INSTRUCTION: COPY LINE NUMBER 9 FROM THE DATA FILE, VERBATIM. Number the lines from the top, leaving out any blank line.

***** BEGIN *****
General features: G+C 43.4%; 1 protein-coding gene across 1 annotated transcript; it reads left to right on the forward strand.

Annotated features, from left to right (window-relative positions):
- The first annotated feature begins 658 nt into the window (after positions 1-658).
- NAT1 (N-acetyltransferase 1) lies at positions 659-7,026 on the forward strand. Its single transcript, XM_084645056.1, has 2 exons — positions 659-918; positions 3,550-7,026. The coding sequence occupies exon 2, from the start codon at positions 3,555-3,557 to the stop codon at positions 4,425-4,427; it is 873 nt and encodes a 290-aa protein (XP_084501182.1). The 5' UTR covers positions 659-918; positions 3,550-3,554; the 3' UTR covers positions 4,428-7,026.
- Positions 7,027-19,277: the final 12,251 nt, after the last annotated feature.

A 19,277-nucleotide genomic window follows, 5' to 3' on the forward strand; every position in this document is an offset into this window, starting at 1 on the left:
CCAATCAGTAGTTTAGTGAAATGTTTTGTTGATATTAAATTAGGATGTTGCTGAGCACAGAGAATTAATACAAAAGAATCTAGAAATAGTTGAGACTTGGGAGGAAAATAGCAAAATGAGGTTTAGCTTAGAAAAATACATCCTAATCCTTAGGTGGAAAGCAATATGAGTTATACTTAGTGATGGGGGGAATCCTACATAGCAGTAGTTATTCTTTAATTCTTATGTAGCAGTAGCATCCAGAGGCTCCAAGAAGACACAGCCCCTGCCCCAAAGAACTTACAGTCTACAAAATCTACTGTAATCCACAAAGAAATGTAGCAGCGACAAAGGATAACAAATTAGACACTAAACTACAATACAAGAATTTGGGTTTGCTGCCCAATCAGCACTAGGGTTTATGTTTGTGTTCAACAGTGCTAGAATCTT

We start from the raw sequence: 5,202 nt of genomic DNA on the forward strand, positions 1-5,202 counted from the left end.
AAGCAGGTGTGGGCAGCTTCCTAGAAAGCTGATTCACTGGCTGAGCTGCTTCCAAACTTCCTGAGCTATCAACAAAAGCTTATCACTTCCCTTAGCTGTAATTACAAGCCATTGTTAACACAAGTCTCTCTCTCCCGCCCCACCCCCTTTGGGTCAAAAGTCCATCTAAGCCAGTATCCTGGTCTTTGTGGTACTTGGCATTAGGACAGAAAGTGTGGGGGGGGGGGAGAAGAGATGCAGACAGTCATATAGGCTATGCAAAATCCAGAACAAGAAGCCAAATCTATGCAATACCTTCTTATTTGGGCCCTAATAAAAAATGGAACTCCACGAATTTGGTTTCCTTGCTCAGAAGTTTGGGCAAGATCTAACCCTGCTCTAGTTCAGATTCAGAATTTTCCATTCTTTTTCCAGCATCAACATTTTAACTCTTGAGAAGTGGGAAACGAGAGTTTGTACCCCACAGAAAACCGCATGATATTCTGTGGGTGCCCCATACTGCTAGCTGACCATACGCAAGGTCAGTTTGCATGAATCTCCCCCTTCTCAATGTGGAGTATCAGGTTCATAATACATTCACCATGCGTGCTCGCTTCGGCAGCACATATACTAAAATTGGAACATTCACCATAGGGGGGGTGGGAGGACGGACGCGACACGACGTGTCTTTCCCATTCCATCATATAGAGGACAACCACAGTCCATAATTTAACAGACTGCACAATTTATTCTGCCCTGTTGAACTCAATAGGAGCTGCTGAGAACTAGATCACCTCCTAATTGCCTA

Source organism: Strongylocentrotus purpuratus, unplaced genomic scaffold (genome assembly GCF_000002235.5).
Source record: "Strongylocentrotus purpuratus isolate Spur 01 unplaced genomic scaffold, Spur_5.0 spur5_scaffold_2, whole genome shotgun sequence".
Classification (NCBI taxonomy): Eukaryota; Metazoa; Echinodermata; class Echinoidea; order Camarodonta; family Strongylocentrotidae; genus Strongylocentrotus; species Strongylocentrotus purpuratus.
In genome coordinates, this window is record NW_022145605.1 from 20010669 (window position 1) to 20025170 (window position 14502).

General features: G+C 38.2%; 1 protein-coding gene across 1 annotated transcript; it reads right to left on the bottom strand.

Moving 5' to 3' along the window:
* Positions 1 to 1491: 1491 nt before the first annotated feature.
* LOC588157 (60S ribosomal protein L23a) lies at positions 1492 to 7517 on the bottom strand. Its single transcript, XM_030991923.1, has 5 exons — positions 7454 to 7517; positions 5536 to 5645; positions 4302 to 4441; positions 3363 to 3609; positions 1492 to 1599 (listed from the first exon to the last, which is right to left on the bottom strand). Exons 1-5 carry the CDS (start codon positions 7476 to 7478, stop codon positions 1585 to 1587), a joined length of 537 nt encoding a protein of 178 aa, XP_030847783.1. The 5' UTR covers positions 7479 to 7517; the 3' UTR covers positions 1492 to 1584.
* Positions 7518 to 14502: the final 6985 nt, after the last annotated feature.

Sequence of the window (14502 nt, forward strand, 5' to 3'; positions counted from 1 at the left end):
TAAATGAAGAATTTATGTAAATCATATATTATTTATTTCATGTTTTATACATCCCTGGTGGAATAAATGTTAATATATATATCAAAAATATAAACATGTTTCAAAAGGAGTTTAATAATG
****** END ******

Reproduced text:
AAGCAGGTGTGGGCAGCTTCCTAGAAAGCTGATTCACTGGCTGAGCTGCTTCCAAACTTCCTGAGCTATCAACAAAAGCTTATCACTTCCCTTAGCTGTAATTACAAGCCATTGTTAACACAAGTCTCTCTCTCCCGCCCCACCCCCTTTGGGTCAAAAGTCCATCTAAGCCAGTATCCTGGTCTTTGTGGTACTTGGCATTAGGACAGAAAGTGTGGGGGGGGGGGAGAAGAGATGCAGACAGTCATATAGGCTATGCAAAATCCAGAACAAGAAGCCAAATCTATGCAATACCTTCTTATTTGGGCCCTAATAAAAAATGGAACTCCACGAATTTGGTTTCCTTGCTCAGAAGTTTGGGCAAGATCTAACCCTGCTCTAGTTCAGATTCAGAATTTTCCATTCTTTTTCCAGCATCAACATTTTAACTCTTGAGAAGTGGGAAACGAGAGTTTGTACCCCACAGAAAACCGCATGATATTCTGTGGGTGCCCCATACTGCTAGCTGACCATACGCAAGGTCAGTTTGCATGAATCTCCCCCTTCTCAATGTGGAGTATCAGGTTCATAATACATTCACCATGCGTGCTCGCTTCGGCAGCACATATACTAAAATTGGAACATTCACCATAGGGGGGGTGGGAGGACGGACGCGACACGACGTGTCTTTCCCATTCCATCATATAGAGGACAACCACAGTCCATAATTTAACAGACTGCACAATTTATTCTGCCCTGTTGAACTCAATAGGAGCTGCTGAGAACTAGATCACCTCCTAATTGCCTA